use strict; my %table; my %rows_cols; my %cols; for(<DATA>) { chomp; my($row,$col,$val) = split ', *'; if ($row>$col) { ($row,$col) = ($col,$row); } $table{$row}{$col} = $val; $rows_cols{$row}++; $rows_cols{$col}++; } for my $col (sort keys %rows_cols) { print "\t$col"; } print "\n"; my $val; for my $row (sort keys %rows_cols) { print "$row\t"; for my $col (sort keys %rows_cols) { if (defined $table{$row}{$col}) { print $table{$row}{$col}; } elsif (defined $table{$col}{$row}) { print $table{$col}{$row}; } else { print "-"; } print "\t"; } print "\n"; } __END__ ob1, ob2, 34 ob1, ob3, 56 ob1, ob4, 12 ob1, ob5, 78 ob1, ob6, 23 ob3, ob1, 56 ob7, ob1, 23 ob8, ob1, 12 ob9, ob1, 90 ob3, ob2, 87
    prints
Re: printing out a matrix for a data list
by lima1 (Curate) on Aug 05, 2006 at 13:50 UTC

    Fix the output? Or the matrix filling code?

    One problem I see in the output code is that you don't treat missing values. Probably you should iterate over all objects.

    my %all = ( %rows, %cols ) my @objs = keys %all;
    UPDATE: Another (or the?) problem I see is that you don't remove the newline in your data. chomp should fix this.
Re: printing out a matrix for a data list
by Tanktalus (Canon) on Aug 05, 2006 at 14:09 UTC

    Have you investigated CPAN? Specifically, Text::Table? The trick becomes massaging your input data into the format that Text::Table wants it, but then it becomes much more trivial to get it printing right.

Re: printing out a matrix for a data list
by gellyfish (Monsignor) on Aug 05, 2006 at 22:46 UTC
      Yes, actually. It was a slightly different question and I was upfront from the beginning as to it being an update. Any particular reason why you had to be rude?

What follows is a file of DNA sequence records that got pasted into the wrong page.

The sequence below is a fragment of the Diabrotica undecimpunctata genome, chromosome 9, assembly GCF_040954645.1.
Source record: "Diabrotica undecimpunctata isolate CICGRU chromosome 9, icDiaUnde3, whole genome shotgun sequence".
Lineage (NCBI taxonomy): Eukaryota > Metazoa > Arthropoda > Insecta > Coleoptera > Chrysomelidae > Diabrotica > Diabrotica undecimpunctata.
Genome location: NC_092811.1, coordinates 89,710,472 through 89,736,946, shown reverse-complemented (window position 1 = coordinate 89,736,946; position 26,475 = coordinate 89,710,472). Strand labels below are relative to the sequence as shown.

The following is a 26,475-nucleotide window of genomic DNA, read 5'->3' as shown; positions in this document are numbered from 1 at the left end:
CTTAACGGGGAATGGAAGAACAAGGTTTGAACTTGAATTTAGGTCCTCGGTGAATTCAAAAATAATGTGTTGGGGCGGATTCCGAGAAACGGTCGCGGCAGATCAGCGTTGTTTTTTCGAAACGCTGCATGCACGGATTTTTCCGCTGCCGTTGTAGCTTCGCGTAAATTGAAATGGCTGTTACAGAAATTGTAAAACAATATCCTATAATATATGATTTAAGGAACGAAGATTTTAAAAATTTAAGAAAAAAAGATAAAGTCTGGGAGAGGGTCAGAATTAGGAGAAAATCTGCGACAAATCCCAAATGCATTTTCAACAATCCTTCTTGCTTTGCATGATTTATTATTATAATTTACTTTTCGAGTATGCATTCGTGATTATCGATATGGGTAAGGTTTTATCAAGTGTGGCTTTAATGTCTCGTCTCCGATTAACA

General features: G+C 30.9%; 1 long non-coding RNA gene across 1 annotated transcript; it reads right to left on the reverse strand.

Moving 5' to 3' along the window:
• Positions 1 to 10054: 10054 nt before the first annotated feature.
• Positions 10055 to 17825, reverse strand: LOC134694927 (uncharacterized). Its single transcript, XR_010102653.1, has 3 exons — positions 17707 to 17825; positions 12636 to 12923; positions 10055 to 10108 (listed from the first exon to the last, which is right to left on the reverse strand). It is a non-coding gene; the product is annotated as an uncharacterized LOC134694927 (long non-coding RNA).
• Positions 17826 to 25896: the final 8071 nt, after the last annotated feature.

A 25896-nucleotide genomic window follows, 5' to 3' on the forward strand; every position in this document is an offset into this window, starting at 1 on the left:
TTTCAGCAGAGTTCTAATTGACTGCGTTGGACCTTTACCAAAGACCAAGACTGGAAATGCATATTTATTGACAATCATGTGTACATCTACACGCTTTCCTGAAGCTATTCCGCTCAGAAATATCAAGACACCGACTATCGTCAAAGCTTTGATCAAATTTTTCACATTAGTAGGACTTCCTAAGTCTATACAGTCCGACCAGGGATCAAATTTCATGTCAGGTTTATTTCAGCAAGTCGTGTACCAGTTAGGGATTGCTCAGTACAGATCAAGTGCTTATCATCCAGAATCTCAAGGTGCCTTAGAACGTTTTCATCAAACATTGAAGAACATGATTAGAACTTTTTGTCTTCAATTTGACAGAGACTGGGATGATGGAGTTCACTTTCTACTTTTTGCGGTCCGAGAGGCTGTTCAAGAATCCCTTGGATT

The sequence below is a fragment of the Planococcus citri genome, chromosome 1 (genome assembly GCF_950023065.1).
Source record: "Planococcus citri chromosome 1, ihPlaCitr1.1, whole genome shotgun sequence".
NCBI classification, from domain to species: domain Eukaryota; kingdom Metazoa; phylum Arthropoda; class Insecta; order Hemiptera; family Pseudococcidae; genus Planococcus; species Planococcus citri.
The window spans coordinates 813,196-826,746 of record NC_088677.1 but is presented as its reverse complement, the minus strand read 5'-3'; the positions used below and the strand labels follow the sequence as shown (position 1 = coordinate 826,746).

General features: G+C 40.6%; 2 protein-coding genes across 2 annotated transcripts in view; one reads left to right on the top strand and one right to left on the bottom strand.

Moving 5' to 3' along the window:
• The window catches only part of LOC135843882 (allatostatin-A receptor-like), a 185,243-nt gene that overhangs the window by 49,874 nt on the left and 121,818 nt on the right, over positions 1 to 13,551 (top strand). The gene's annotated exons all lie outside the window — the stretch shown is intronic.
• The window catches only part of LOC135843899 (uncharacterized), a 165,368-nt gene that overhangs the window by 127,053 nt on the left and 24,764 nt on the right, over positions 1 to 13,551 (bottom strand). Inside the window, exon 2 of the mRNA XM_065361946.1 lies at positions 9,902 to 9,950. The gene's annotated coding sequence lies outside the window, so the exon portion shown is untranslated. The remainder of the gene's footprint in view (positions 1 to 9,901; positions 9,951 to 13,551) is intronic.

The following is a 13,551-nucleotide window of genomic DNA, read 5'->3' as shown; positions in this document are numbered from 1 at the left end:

Re: printing out a matrix for a data list
by Angharad (Pilgrim) on Aug 05, 2006 at 15:06 UTC
    thanks for your comments/suggestions so far. much appreciated
Re: printing out a matrix for a data list
by TedPride (Priest) on Aug 06, 2006 at 22:20 UTC
    Very basic hack:
    use strict; use warnings; my ($delim, $row, $col, $val, %matrix, %cols, @rows, @cols) = ' '; while (<DATA>) { chomp; ($row, $col, $val) = split /, /, $_; $matrix{$row}{$col} = $val; $cols{$col} = (); } @cols = sort keys %cols; @rows = sort keys %matrix; print join $delim, ' ', @cols; for $row (@rows) { print "\n", $row; for $col (@cols) { print $delim, $matrix{$row}{$col} ? sprintf('%3d', $matrix{$ro +w}{$col}) : ' -'; } } __DATA__ ob1, ob2, 34 ob1, ob3, 56 ob1, ob4, 12 ob1, ob5, 78 ob1, ob6, 23 ob3, ob1, 56 ob7, ob1, 23 ob8, ob1, 12 ob9, ob1, 90
      Thank you. Your help is much appreciated :)

Log In?
Username:
Password:

What's my password?
Create A New User
Node Status?
node history
Node Type: perlquestion [id://565794]
Approved by BrowserUk
help
Chatterbox?
and the web crawler heard nothing...

How do I use this? | Other CB clients
Other Users?
Others chilling in the Monastery: (6)
As of 2021-05-16 19:40 GMT
Sections?
Information?
Find Nodes?
Leftovers?
    Voting Booth?
    Perl 7 will be out ...





    Results (152 votes). Check out past polls.

    Notices?